Inventory reconciliation is a common best practice for many operations, but it can be particularly important for fleets. Here’s what you need to know about inventory reconciliation, how to do it, and how it can improve your fleet.
What is Inventory Reconciliation?
Inventory reconciliation is a vital process for parts inventory management and fleet reporting. It involves checking inventory records and comparing how much of each part you purchased versus what you physically have left in storage. As you use the parts for regular maintenance and repairs, you should be effectively keeping an inventory of how much you’ve used, and when you conduct a reconciliation, you’re essentially closing the gaps in your inventory that may develop over time.
The actual process entails physically counting all of the components of your inventory, cross-referencing it against your record and adjusting or correcting as needed. Many fleets use parts inventory management software and other technologies like barcode scanners and RFID tags to conduct their reconciliations, but for fleets strapped for resources, an inventory management spreadsheet can be just as effective if you’re attentive.
Why is Inventory Reconciliation Important for Fleet Management?
Having well managed inventory data is especially important for fleets that manage their own maintenance in-house. Not having the necessary parts on hand impacts the downtime required to service your fleet vehicles, which in turn impacts your overall productivity. If you run out of certain parts, there’s no guarantee that you’ll be able to reorder and receive them in a timely manner, which could mean significant delays for your operation.
Additionally, if you find yourself on either end of the parts spectrum, either constantly reordering in a panic or always overstocked, you could be losing money. Having too many parts on hand could tie up your capital in storage and handling costs, and having too little means you might not be able to make the best purchasing decisions when you need to reorder.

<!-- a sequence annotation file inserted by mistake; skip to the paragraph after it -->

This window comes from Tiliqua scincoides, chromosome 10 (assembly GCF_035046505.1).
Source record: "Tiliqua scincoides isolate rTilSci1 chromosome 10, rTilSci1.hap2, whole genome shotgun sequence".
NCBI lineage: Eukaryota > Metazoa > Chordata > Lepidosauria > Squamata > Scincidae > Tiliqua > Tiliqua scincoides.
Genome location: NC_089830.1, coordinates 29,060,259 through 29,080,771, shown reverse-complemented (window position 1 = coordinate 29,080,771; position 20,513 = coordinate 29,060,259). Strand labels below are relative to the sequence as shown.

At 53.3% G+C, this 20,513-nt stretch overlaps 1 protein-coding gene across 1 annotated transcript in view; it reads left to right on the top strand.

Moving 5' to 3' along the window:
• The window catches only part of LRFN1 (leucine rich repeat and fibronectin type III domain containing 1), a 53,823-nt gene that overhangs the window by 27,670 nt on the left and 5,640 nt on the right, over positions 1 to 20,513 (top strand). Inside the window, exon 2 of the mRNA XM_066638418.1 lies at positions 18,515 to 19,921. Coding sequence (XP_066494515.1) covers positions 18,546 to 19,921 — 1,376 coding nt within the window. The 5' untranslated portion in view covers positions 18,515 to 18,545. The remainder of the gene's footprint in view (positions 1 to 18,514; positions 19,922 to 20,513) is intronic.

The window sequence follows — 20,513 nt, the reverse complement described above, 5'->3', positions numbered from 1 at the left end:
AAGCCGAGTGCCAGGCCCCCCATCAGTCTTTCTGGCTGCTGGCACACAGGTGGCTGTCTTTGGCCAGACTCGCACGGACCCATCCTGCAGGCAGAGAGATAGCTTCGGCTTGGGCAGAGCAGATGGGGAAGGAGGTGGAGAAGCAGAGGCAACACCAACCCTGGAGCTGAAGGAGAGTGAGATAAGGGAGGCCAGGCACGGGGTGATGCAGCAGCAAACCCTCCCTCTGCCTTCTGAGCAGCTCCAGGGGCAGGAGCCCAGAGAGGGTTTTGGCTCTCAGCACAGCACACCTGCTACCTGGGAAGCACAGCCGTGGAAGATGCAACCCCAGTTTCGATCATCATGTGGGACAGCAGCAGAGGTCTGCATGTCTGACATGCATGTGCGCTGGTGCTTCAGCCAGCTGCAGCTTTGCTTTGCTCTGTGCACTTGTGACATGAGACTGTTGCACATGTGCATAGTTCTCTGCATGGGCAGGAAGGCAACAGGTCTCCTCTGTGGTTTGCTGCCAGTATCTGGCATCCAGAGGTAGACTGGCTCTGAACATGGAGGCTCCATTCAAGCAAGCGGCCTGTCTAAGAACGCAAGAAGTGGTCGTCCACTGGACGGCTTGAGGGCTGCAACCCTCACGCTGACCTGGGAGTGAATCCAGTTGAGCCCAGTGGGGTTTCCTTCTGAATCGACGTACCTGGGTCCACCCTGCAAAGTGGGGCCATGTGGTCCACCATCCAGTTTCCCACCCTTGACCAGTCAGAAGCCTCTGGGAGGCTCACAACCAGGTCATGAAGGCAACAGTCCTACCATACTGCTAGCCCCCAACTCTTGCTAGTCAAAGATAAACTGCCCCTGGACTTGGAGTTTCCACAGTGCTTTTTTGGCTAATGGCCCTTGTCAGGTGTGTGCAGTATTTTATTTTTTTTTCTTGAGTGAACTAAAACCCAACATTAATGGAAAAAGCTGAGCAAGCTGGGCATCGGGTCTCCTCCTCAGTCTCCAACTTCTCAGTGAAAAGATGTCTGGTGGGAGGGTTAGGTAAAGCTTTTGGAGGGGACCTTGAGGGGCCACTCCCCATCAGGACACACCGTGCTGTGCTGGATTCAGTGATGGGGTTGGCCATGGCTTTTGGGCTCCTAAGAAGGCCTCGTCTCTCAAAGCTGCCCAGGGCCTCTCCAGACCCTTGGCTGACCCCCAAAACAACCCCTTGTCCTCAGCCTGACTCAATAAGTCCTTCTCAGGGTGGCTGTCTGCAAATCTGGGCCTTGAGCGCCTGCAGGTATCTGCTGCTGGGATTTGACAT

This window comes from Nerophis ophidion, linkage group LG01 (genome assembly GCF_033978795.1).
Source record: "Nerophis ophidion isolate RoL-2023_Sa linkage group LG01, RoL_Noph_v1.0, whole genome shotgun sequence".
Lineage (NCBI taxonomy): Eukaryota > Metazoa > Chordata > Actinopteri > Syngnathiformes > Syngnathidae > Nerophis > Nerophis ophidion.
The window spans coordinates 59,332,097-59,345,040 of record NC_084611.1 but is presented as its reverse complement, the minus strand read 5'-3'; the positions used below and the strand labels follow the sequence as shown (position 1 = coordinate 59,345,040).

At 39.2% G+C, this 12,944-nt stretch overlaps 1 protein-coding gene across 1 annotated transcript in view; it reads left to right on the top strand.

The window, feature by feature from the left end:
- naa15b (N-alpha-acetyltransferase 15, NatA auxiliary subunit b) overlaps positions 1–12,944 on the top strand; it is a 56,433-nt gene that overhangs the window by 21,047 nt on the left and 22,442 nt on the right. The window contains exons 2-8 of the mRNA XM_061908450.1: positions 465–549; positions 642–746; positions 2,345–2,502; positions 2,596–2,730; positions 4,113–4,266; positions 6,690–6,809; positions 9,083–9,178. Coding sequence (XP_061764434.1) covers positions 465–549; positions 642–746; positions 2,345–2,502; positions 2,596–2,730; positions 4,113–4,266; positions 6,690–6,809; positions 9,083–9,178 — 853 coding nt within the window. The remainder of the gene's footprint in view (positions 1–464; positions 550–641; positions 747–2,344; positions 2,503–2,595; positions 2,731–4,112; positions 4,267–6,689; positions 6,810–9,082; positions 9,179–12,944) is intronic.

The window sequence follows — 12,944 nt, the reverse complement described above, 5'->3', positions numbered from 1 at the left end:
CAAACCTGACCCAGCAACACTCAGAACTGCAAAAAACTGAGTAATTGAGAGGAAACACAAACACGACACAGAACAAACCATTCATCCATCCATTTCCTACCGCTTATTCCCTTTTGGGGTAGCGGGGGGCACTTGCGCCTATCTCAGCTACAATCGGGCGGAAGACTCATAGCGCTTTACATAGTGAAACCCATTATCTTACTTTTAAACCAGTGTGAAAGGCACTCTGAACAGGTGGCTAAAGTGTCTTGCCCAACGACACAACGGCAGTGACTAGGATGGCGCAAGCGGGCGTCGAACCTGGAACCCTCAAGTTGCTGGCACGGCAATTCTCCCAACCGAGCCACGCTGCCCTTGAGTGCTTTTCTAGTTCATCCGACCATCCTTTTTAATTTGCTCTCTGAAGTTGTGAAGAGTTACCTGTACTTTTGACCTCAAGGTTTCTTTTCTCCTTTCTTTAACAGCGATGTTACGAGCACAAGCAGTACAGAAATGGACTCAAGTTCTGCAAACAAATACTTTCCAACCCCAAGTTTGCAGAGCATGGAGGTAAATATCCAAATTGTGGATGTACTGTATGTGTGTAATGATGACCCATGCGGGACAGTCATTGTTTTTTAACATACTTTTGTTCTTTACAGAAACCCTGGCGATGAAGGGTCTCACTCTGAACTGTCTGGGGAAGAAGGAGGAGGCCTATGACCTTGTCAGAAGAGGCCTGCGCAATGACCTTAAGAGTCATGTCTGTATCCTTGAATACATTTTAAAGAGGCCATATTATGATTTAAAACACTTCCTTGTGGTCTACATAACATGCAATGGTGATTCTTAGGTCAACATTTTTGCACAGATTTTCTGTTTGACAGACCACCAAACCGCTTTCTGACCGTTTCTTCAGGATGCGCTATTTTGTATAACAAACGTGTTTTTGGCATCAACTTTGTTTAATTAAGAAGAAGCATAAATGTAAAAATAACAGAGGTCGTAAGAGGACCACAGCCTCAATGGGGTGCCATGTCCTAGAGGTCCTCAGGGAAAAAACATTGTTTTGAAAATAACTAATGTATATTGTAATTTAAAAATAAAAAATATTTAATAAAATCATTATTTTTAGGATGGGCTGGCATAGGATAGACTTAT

Having accurate inventory records is also a general inventory best practice, and an important part of accountability within your fleet. Reconciliations mean you get to quickly identify any discrepancies or errors in your inventory records and then find quick solutions to the problem, whether it’s a breakdown in your inventory processes or an oversight in maintenance.
How Can Fleets Use Inventory Reconciliation to Improve Their Operations?
Ensure Accurate Inventory Levels – Accurate inventory levels help fleet managers order the right parts and supplies in time, ensuring that the necessary resources are available when needed, helping increase uptime, avoid delays and keep down costs.
Identify and Correct Errors and Discrepancies – If your recorded inventory doesn’t match your physical inventory levels, you can use a reconciliation to gauge issues like incorrect records, theft or damage.
Reduce Inventory Carrying Costs – Maintaining accurate inventory levels and avoiding overstocking can help fleet managers reduce inventory carrying costs, which frees up money and resources that can be used for other budget items, like maintenance, repairs, or upgrades.